The primary predators of the northern Idaho ground squirrel include badger (Taxidea taxus), goshawk (Accipiter gentilis), prairie falcon (Falco mexicanus), and occasionally red-tailed hawk (Buteo jamaicensis). Predators may threaten many of the smaller, more isolated populations of northern Idaho ground squirrel. Badger activity has been noted at several of these sites (Sherman and Gavin 1997). Badgers are efficient predators and could eliminate an entire population of 20 or so animals in just a few days. Male ground squirrels, due to their above-ground active behavior patterns, are particularly subject to increased predation risk Start Printed Page 17783during the mating period. Juveniles are also subject to a high degree of predation during their first year (Sherman and Yensen 1994). Also, domestic cat (Felis catus) predation has been documented at two sites because the sites are located near residential housing (E. Yensen, pers. comm. 1999).
D. The Inadequacy of Existing Regulatory Mechanisms
The State of Idaho recognizes the northern Idaho ground squirrel as a “Species of Special Concern” (Idaho Department of Fish and Game 1994). Because of this status, the northern Idaho ground squirrel is, by State law, protected from taking (shooting, trapping, poisoning) or possession. To date, however, protection from recreational shooting has not been adequately enforced by the State, and the northern Idaho ground squirrel remains vulnerable to this type of activity (Yensen 1985).
Local land use ordinances and other regulations are inadequate to protect this subspecies. For example, in Adams County where 99 percent of northern Idaho ground squirrel population sites are found, land use regulations allow for single and multiple housing developments under a permit system. There is no consideration under the existing permit system for impacts that may result to northern Idaho ground squirrels from housing or recreation developments in or adjacent to their habitat. With no limitations on development of northern Idaho ground squirrel habitat, it is anticipated that human population growth and development in the foreseeable future will impact ground squirrel sites.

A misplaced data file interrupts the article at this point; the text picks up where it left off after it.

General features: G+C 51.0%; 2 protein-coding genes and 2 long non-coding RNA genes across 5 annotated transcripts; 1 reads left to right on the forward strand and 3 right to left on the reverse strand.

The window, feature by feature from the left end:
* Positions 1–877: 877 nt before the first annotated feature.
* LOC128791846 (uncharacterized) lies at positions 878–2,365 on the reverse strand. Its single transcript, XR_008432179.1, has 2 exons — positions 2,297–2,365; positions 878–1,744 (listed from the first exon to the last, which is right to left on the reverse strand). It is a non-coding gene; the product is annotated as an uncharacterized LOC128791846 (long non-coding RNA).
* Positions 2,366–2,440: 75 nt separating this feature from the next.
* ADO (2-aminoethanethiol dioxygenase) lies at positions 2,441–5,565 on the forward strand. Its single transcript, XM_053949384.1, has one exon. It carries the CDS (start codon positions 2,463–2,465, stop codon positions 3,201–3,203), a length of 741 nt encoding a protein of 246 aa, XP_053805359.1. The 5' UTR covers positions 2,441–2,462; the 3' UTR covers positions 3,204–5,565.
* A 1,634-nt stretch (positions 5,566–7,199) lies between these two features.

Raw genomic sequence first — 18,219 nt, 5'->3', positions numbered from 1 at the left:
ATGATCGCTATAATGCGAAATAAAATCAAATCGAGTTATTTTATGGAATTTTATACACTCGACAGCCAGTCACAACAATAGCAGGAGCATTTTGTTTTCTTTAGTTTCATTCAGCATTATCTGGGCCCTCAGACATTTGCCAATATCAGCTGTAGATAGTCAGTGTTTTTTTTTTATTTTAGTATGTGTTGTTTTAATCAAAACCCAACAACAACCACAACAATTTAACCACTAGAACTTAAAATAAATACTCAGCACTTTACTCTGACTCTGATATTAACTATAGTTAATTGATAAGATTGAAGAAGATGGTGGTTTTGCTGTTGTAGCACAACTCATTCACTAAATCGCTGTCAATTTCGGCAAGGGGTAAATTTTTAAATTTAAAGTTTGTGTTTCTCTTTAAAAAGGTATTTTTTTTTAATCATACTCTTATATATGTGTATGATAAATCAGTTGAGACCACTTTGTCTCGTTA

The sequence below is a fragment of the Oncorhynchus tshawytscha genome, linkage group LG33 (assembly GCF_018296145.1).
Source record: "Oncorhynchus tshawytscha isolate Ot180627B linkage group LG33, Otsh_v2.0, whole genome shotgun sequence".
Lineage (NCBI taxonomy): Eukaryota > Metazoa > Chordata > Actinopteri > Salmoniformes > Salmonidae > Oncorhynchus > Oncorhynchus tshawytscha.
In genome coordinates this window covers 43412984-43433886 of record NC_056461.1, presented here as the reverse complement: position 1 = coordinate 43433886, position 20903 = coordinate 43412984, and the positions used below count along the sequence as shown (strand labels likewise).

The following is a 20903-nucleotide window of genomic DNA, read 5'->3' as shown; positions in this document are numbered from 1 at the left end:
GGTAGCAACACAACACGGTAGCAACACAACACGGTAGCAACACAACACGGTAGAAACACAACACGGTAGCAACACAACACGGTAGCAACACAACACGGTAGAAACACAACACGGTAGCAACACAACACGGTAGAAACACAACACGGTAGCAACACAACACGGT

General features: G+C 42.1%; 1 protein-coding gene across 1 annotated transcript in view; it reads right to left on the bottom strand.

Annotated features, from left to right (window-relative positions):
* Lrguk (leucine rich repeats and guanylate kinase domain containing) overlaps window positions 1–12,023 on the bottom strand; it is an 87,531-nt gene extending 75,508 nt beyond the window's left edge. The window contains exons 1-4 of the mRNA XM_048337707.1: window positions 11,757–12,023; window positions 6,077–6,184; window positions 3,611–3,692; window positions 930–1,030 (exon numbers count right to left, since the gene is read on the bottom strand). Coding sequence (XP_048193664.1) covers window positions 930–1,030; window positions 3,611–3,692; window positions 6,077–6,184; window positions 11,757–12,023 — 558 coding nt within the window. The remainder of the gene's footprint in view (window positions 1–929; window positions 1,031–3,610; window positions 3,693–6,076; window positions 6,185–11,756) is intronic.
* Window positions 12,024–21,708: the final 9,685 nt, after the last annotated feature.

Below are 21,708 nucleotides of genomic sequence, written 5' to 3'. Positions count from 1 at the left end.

E. Other Natural or Manmade Factors Affecting its Continued Existence
Other factors affecting conservation actions for this subspecies include land ownership patterns, prelisting activities, and conservation efforts on private and public lands. All active northern Idaho ground squirrel sites occur on private, State, and Payette National Forest lands. A conservation agreement (Agreement) was finalized in July 1996, between us and the Payette National Forest (Service 1996). The duration of the Agreement is 5 years. The Agreement identifies conservation and land management actions that will provide habitat favorable to the northern Idaho ground squirrel. These actions, some already in the implementation phase, include controlled burning of selected meadows to reduce over-story and to improve forage preferred by the northern Idaho ground squirrel, timber harvest in select areas to open meadows where active sites are found, and timber harvest to provide dispersal corridors for improved connectivity between active populations (Forest Service 1998). For example, 3.3 million board feet of timber is proposed for harvest in the Lick Creek drainage from 1998 to 2000 (Forest Service 1997b). The sale is designed to reconnect an active population with other nearby populations. It will also expand the size of 12 meadow habitats on Federal lands that are favorable to recolonization by the northern Idaho ground squirrel. Two units were completed in 1999, and the rest will be harvested in 2000. Although the Agreement does not currently remove or reduce threats to the degree where listing may be precluded, the conservation actions implemented will facilitate recovery.